Every Android phone has always been a little compromised, and everybody knows it. There's been a veil of bullshit between you and what Google intended on all of them.
Sometimes that veil looks like ugly, bad, and usually unnecessary extra software. Sometimes it looks like a carrier failing to send out timely software updates. Other times it means getting something inexpensive, but fundamentally flawed in some way. Even the Nexus phones were behind the veil, little more than reference designs with hardware that was mostly determined by a third party before Google made tweaks here and there.
Just because Android is everywhere doesn't mean that Google is everywhere on mobile. There has been a lot of talk about Google being more "opinionated" about what a phone should be, and Google's opinion has always been hidden behind that veil. That situation might be okay at the low end, but at the high end (where all the profit and mindshare is), Samsung and Apple have expressed the only opinions that really matter. With Note 7s off the market and Samsung hedging its bets against Google's services, that situation was going to become untenable someday.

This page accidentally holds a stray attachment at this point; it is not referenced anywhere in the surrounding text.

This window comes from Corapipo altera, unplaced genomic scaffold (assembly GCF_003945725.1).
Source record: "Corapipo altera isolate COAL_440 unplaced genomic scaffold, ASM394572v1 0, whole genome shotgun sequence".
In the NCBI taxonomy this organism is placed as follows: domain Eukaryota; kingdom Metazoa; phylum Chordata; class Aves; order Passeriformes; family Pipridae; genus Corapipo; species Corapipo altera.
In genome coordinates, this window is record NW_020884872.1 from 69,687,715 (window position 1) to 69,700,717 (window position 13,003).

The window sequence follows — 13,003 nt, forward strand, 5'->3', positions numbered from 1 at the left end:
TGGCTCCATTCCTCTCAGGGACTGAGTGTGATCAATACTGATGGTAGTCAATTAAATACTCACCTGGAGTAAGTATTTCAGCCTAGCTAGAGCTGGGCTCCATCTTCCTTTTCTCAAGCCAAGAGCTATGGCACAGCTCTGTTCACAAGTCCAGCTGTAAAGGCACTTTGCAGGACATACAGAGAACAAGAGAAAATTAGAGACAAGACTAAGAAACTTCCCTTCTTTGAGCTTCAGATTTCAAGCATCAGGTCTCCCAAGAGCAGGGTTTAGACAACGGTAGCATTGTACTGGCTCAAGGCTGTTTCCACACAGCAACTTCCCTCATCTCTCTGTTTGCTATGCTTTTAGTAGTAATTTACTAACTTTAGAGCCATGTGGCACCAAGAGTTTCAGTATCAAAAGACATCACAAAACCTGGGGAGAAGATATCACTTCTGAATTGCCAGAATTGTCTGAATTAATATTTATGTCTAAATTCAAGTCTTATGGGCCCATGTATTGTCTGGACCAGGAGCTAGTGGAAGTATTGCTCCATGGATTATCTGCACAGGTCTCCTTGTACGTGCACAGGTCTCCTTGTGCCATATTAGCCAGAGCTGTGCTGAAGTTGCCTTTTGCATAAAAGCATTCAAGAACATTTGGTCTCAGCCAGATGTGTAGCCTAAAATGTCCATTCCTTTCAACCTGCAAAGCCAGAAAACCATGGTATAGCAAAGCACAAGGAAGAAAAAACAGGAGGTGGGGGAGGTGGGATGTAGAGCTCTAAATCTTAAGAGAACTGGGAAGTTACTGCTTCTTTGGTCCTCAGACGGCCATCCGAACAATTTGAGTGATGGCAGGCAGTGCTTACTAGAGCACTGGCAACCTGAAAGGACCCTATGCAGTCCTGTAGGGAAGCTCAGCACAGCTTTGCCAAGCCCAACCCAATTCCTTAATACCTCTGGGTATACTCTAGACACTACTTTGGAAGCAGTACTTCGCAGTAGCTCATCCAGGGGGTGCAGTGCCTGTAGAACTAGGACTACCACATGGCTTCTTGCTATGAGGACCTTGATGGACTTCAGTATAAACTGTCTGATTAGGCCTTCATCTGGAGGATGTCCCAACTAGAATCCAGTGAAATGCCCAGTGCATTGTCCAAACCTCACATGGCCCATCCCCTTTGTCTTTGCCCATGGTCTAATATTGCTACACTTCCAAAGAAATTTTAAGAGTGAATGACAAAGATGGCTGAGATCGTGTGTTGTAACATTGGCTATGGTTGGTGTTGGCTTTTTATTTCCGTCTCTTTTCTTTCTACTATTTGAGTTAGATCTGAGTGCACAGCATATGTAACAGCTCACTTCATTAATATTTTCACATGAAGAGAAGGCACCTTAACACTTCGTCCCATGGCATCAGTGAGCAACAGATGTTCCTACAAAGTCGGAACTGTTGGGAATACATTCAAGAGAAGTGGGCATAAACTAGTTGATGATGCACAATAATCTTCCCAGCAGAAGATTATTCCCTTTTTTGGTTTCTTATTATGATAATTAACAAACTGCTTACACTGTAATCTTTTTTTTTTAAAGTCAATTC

Someday is today: Google is making a phone for the first time. It's called the Pixel and it’s a Google phone inside and out, sold directly by the company to a mass audience for the first time. With Pixel, we finally get to see behind the veil and get an unmediated experience of Google's very best shot at a phone. All the excuses that existed before for Android phones not living up to their potential won’t work here.
No more excuses. This is my review of the Google Pixel in Really Blue.